The embeddedness of social media in political and social histories means that these platforms are appropriated, adopted and adapted within cultural contexts where other forms of political expression pre-exist. For instance, social media may be used alongside a repertoire of communication methods which may include door-to-door visits, telephone calls, loudhailing or distribution of leaflets, or in combination with other informal, small-scale communication methods. These may include singing, marching, dancing (toyi-toying), displaying of placards, graffiti and conspicuous wearing of T-shirts and caps that provide additional symbolic resources for activists to draw on. Given the mainstream media’s frequent marginalization of protests, these informal, often highly visual expressions and performances are used to influence or impact on mainstream media agendas by attracting the attention of journalists.
The challenges for research
Research into media and protests in Africa has to avoid treating Africa as a monolith, but allow for differences within and across African movements, societies and countries even as it recognizes the importance of comparative work. Focusing on Africa as the context of study should avoid treating Africa as an exception or a case to illustrate theories developed in the Global North, but allow for theory-building from the ground up.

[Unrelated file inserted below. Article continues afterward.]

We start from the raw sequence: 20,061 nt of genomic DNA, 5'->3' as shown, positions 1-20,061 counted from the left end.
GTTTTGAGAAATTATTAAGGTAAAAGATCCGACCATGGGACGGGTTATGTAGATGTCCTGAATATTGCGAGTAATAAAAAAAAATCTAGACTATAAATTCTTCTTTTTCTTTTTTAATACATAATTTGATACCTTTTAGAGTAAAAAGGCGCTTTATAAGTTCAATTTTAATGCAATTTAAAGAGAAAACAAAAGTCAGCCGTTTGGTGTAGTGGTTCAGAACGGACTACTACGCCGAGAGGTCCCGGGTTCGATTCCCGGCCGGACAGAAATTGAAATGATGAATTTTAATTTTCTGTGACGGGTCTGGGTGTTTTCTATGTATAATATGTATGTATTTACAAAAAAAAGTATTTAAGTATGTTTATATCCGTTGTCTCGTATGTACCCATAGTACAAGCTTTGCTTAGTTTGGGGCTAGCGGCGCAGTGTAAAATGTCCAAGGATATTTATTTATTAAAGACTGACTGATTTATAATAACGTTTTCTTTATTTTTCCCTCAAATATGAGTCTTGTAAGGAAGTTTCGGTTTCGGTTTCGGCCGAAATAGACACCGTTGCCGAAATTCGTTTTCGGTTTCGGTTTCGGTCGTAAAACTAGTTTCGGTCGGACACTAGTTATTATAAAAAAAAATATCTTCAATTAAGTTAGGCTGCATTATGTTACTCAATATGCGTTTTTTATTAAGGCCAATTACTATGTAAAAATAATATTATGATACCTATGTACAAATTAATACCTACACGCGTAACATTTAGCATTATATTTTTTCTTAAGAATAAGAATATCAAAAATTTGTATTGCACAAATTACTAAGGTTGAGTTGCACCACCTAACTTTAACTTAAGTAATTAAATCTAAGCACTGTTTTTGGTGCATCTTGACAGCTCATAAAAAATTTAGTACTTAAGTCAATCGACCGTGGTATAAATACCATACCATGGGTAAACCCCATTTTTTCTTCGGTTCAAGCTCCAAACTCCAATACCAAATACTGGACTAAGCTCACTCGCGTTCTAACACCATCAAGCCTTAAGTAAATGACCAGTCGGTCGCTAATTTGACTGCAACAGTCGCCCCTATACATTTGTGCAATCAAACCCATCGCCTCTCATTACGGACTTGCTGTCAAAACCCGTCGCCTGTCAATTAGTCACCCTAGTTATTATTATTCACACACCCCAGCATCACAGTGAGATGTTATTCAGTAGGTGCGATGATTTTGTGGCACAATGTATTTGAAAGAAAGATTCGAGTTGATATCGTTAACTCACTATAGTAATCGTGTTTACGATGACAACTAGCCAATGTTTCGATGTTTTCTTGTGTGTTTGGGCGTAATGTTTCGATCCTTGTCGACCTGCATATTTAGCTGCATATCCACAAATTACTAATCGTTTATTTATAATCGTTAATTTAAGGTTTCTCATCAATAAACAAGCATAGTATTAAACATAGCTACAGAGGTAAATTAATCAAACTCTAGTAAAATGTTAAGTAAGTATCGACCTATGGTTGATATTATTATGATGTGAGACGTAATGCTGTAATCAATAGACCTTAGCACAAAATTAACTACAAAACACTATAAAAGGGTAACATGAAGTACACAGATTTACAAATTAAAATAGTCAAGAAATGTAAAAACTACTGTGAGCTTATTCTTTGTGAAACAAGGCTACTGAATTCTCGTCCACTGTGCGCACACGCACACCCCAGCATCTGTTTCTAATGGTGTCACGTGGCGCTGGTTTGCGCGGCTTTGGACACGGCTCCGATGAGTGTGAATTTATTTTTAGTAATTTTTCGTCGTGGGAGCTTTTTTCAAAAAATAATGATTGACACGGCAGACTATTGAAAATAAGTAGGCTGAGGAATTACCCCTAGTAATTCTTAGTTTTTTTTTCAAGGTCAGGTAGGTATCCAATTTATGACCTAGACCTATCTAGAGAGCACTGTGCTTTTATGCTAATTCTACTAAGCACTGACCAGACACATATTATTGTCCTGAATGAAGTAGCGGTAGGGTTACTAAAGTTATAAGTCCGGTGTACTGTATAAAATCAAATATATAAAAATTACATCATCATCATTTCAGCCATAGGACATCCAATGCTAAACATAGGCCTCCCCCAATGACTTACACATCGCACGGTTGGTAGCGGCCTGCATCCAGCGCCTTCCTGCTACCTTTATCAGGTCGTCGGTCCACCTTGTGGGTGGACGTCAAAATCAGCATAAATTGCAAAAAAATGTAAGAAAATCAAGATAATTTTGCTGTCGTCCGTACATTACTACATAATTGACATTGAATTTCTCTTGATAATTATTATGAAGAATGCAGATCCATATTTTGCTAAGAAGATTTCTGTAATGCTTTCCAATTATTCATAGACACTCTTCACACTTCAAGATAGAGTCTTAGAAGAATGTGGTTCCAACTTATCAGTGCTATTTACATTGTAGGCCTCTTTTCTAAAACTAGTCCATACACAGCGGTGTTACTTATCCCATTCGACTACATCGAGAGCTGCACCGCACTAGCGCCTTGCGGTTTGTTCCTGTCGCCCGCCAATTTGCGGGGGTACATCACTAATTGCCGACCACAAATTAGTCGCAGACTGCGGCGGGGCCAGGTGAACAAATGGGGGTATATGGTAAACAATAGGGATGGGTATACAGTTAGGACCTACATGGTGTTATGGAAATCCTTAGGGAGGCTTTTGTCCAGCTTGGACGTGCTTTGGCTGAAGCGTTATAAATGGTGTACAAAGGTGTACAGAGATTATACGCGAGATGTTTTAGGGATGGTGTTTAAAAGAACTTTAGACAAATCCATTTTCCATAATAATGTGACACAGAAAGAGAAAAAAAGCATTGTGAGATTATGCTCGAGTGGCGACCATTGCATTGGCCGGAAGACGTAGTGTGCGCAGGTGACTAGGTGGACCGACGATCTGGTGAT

The dominant macro-analyses of social media in Africa, for instance connection rates, usage figures and costing, should be complemented by a much wider and deeper engagement with the social and cultural dimensions of adoption, appropriation and amplification taking place through social media in local contexts. Instead of fetishizing technology in terms of its ‘impact’, or dismissing it as irrelevant compared to more established, direct forms of action, we need approaches to social media as forms of technology-in-relation, that is, technology as already embedded in the everyday lives of people, and in existing historical and political realities.
* Digital Africa is a collection of posts exploring ‘African Media in the Digital Age,’ also the subject of an International Communication Association Preconference held at Stanford University in May 2017. The posts were compiled and edited by Toussaint Nothias, a lecturer in the Center for African Studies at Stanford University.